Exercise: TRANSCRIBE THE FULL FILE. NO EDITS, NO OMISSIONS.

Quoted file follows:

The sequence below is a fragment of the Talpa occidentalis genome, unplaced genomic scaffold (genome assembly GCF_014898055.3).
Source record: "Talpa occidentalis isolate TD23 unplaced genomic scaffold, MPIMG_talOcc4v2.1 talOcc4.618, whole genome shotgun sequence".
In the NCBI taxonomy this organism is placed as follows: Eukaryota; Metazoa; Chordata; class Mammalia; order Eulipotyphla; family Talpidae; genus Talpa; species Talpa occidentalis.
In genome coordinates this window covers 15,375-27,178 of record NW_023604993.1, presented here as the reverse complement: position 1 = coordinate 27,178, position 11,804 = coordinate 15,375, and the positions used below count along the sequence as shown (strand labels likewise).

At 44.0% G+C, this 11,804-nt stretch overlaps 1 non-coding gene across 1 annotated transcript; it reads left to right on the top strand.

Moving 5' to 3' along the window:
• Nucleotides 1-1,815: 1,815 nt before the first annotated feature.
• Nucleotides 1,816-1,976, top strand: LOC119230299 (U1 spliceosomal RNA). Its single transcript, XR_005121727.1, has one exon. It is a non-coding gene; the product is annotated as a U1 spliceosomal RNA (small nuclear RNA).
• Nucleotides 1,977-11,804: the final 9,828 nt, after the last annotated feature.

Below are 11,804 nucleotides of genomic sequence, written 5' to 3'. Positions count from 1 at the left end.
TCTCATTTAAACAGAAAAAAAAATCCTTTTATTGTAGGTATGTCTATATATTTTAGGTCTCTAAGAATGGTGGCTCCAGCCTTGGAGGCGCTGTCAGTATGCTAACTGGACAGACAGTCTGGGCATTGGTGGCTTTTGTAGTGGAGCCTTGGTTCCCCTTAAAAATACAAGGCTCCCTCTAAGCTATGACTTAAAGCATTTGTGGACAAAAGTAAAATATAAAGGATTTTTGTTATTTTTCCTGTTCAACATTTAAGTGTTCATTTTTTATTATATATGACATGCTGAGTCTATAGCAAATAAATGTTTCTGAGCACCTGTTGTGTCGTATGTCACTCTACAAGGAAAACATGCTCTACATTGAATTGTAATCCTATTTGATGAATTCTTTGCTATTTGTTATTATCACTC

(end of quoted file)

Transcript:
The sequence below is a fragment of the Talpa occidentalis genome, unplaced genomic scaffold (genome assembly GCF_014898055.3).
Source record: "Talpa occidentalis isolate TD23 unplaced genomic scaffold, MPIMG_talOcc4v2.1 talOcc4.618, whole genome shotgun sequence".
In the NCBI taxonomy this organism is placed as follows: Eukaryota; Metazoa; Chordata; class Mammalia; order Eulipotyphla; family Talpidae; genus Talpa; species Talpa occidentalis.
In genome coordinates this window covers 15,375-27,178 of record NW_023604993.1, presented here as the reverse complement: position 1 = coordinate 27,178, position 11,804 = coordinate 15,375, and the positions used below count along the sequence as shown (strand labels likewise).

At 44.0% G+C, this 11,804-nt stretch overlaps 1 non-coding gene across 1 annotated transcript; it reads left to right on the top strand.

Moving 5' to 3' along the window:
• Nucleotides 1-1,815: 1,815 nt before the first annotated feature.
• Nucleotides 1,816-1,976, top strand: LOC119230299 (U1 spliceosomal RNA). Its single transcript, XR_005121727.1, has one exon. It is a non-coding gene; the product is annotated as a U1 spliceosomal RNA (small nuclear RNA).
• Nucleotides 1,977-11,804: the final 9,828 nt, after the last annotated feature.

Below are 11,804 nucleotides of genomic sequence, written 5' to 3'. Positions count from 1 at the left end.
TCTCATTTAAACAGAAAAAAAAATCCTTTTATTGTAGGTATGTCTATATATTTTAGGTCTCTAAGAATGGTGGCTCCAGCCTTGGAGGCGCTGTCAGTATGCTAACTGGACAGACAGTCTGGGCATTGGTGGCTTTTGTAGTGGAGCCTTGGTTCCCCTTAAAAATACAAGGCTCCCTCTAAGCTATGACTTAAAGCATTTGTGGACAAAAGTAAAATATAAAGGATTTTTGTTATTTTTCCTGTTCAACATTTAAGTGTTCATTTTTTATTATATATGACATGCTGAGTCTATAGCAAATAAATGTTTCTGAGCACCTGTTGTGTCGTATGTCACTCTACAAGGAAAACATGCTCTACATTGAATTGTAATCCTATTTGATGAATTCTTTGCTATTTGTTATTATCACTC